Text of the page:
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A treatment-refractory spinal dural arteriovenous fistula sharing arterial origin with the Artery of Adamkiewicz: Repeated endovascular treatment after failed microsurgery.

Eneling J, Karlsson PM, Rossitti S - Surg Neurol Int (2014)

Bottom Line: Microsurgical disconnection of the SDAVF was attempted, but failed.All procedures were neurologically uncomplicated.The patient presented good, but incomplete neurological improvement.

View Article: PubMed Central - PubMed

Affiliation: Department of Neurosurgery, University Hospital, Linköping, Sweden.

ABSTRACT

Background: Effective management of a spinal dural arteriovenous fistula (SDAVF) can be accomplished with either microsurgery or endovascular embolization, but there is a consensus that in patients in whom a radiculomedullary artery supplying the anterior spinal artery (ASA) originates from the same feeding artery as the SDAVF, the endovascular approach is to be avoided.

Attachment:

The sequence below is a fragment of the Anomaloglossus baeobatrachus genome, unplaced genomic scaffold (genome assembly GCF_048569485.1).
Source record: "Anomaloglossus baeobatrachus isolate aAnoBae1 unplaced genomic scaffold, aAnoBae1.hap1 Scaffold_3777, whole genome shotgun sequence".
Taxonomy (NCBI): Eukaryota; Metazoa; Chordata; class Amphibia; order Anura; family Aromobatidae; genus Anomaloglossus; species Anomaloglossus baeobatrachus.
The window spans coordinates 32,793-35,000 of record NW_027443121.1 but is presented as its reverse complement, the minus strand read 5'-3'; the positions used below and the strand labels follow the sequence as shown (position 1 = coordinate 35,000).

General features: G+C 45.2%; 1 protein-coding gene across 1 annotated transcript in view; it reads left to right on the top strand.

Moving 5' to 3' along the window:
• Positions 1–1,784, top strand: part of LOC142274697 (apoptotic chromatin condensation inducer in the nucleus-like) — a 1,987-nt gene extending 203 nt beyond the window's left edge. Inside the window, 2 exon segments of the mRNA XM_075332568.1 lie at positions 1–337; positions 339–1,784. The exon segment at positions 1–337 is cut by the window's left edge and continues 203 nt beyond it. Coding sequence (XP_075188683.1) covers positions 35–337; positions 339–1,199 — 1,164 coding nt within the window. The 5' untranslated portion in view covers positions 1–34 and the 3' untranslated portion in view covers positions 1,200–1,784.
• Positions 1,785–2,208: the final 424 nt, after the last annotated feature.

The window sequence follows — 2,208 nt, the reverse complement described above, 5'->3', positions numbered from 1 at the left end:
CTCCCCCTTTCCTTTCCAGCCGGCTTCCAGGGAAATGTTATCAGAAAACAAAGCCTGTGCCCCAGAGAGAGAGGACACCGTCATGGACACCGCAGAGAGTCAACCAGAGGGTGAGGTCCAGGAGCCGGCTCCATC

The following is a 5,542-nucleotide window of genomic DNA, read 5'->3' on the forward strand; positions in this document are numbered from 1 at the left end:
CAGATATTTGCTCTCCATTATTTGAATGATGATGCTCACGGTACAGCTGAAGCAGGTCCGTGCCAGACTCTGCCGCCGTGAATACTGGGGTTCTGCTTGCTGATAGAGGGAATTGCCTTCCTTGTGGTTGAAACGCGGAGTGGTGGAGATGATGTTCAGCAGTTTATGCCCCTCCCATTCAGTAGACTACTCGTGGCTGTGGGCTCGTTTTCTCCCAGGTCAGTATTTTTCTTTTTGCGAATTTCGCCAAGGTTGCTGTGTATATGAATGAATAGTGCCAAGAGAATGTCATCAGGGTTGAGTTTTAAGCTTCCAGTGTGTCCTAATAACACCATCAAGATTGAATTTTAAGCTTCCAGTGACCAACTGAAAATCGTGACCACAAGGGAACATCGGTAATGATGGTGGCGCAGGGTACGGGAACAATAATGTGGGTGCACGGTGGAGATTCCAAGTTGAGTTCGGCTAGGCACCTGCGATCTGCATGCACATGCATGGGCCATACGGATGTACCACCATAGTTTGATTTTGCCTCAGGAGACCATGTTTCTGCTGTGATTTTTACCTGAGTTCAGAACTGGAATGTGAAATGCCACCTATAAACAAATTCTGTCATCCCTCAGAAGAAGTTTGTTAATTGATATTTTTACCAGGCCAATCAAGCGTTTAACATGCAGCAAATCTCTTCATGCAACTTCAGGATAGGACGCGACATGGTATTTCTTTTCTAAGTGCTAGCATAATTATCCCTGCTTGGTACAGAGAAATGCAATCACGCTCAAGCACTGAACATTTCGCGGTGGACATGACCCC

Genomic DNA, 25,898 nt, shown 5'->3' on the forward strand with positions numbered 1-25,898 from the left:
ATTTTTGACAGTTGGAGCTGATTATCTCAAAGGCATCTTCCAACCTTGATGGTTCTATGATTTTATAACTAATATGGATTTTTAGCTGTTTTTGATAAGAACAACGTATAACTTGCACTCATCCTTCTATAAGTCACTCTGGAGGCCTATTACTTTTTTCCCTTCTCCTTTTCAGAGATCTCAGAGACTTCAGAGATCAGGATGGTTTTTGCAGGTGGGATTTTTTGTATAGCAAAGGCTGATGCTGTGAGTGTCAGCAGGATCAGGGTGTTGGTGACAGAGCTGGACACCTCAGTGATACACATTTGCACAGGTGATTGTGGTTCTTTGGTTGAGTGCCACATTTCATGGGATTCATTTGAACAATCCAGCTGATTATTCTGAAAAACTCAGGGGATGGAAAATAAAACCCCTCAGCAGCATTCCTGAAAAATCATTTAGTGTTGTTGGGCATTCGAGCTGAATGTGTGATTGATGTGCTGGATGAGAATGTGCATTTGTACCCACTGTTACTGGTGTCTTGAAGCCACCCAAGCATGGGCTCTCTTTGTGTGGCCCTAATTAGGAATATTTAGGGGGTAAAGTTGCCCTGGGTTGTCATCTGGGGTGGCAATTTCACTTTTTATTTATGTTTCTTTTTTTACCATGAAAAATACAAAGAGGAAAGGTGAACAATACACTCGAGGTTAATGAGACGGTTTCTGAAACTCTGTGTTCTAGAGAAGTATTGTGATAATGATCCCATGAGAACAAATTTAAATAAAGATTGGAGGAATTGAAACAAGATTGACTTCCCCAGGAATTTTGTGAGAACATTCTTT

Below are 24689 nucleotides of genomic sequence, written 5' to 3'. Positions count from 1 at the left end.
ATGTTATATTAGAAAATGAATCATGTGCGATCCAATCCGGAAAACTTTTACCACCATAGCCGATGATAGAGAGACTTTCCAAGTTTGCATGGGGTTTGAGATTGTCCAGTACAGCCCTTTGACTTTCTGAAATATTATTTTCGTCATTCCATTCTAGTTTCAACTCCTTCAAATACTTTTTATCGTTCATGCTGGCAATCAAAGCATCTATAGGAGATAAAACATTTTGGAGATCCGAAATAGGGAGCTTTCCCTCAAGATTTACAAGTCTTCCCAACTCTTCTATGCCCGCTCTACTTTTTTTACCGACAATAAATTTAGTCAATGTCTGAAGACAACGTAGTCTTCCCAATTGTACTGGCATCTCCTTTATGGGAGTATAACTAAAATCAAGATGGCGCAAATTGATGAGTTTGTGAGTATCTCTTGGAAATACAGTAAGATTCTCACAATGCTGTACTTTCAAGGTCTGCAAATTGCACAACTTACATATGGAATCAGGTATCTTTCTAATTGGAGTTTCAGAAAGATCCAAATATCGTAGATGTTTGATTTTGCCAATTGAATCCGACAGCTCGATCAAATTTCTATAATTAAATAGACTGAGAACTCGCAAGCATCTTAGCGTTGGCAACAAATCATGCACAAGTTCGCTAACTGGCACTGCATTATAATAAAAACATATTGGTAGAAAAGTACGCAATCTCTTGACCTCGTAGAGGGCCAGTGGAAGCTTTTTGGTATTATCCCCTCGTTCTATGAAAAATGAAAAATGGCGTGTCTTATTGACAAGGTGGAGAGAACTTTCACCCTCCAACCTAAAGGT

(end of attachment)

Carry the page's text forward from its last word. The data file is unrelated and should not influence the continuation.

Case description: The patient was a 46-year-old woman with progressive lower limb paraparesis, sensory deficit, and sphincter dysfunction. Magnetic resonance imaging (MRI) and spinal angiography showed an SDAVF fed by a branch from the left second lumbar segmental artery, and the artery of Adamkiewicz (AA), a major ASA supplier, originating from the same segmental artery just proximal to the SDAVF. Microsurgical disconnection of the SDAVF was attempted, but failed. Embolization with cyanoacrylates was done in two occasions, the first time through a microcatheter placed just distal to the origin of the AA and the second time through another feeder coming from the same segmental artery that could not be visualized in the previous angiographies. All procedures were neurologically uncomplicated. Magnetic resonance imaging (MRI) 1 month after the last embolization showed resolution of the spinal cord edema. MRI scan taken 68 months after embolization revealed a slightly atrophic spinal cord with visible central canal and no recurrence of medullary edema. The patient presented good, but incomplete neurological improvement.

Conclusion: Microsurgery is the first choice for an SDAVF branching off the same radiculomedullary artery supplying the ASA, but uncomplicated embolization can be feasible after failed surgery.

No MeSH data available.


Related in: MedlinePlus